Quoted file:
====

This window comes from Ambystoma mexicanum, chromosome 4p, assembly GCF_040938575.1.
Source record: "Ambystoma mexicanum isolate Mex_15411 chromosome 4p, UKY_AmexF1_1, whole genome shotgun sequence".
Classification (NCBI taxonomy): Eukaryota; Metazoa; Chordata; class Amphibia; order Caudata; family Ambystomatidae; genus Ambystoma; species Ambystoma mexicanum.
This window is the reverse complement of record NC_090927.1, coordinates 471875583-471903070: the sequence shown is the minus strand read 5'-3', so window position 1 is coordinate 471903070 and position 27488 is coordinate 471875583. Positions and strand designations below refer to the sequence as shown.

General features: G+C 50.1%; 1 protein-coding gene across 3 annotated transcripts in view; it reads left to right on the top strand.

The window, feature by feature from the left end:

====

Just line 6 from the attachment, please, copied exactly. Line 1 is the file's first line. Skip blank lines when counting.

The window, feature by feature from the left end: